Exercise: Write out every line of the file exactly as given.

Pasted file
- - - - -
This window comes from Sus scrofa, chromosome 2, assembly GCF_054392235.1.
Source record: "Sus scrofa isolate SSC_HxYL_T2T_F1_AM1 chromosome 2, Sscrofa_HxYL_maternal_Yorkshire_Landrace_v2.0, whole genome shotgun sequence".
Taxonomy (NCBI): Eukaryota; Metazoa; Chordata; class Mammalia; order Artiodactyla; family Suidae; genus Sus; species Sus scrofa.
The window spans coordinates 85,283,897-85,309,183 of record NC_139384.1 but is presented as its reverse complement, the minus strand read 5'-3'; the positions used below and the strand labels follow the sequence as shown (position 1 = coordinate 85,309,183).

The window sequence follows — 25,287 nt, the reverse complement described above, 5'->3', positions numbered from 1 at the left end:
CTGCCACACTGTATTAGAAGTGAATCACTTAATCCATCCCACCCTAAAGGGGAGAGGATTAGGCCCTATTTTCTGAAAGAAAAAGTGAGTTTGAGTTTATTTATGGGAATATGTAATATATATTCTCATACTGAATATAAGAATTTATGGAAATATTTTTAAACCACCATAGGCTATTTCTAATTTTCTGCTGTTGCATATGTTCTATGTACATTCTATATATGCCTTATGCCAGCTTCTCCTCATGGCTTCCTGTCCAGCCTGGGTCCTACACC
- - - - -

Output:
This window comes from Sus scrofa, chromosome 2, assembly GCF_054392235.1.
Source record: "Sus scrofa isolate SSC_HxYL_T2T_F1_AM1 chromosome 2, Sscrofa_HxYL_maternal_Yorkshire_Landrace_v2.0, whole genome shotgun sequence".
Taxonomy (NCBI): Eukaryota; Metazoa; Chordata; class Mammalia; order Artiodactyla; family Suidae; genus Sus; species Sus scrofa.
The window spans coordinates 85,283,897-85,309,183 of record NC_139384.1 but is presented as its reverse complement, the minus strand read 5'-3'; the positions used below and the strand labels follow the sequence as shown (position 1 = coordinate 85,309,183).

The window sequence follows — 25,287 nt, the reverse complement described above, 5'->3', positions numbered from 1 at the left end:
CTGCCACACTGTATTAGAAGTGAATCACTTAATCCATCCCACCCTAAAGGGGAGAGGATTAGGCCCTATTTTCTGAAAGAAAAAGTGAGTTTGAGTTTATTTATGGGAATATGTAATATATATTCTCATACTGAATATAAGAATTTATGGAAATATTTTTAAACCACCATAGGCTATTTCTAATTTTCTGCTGTTGCATATGTTCTATGTACATTCTATATATGCCTTATGCCAGCTTCTCCTCATGGCTTCCTGTCCAGCCTGGGTCCTACACC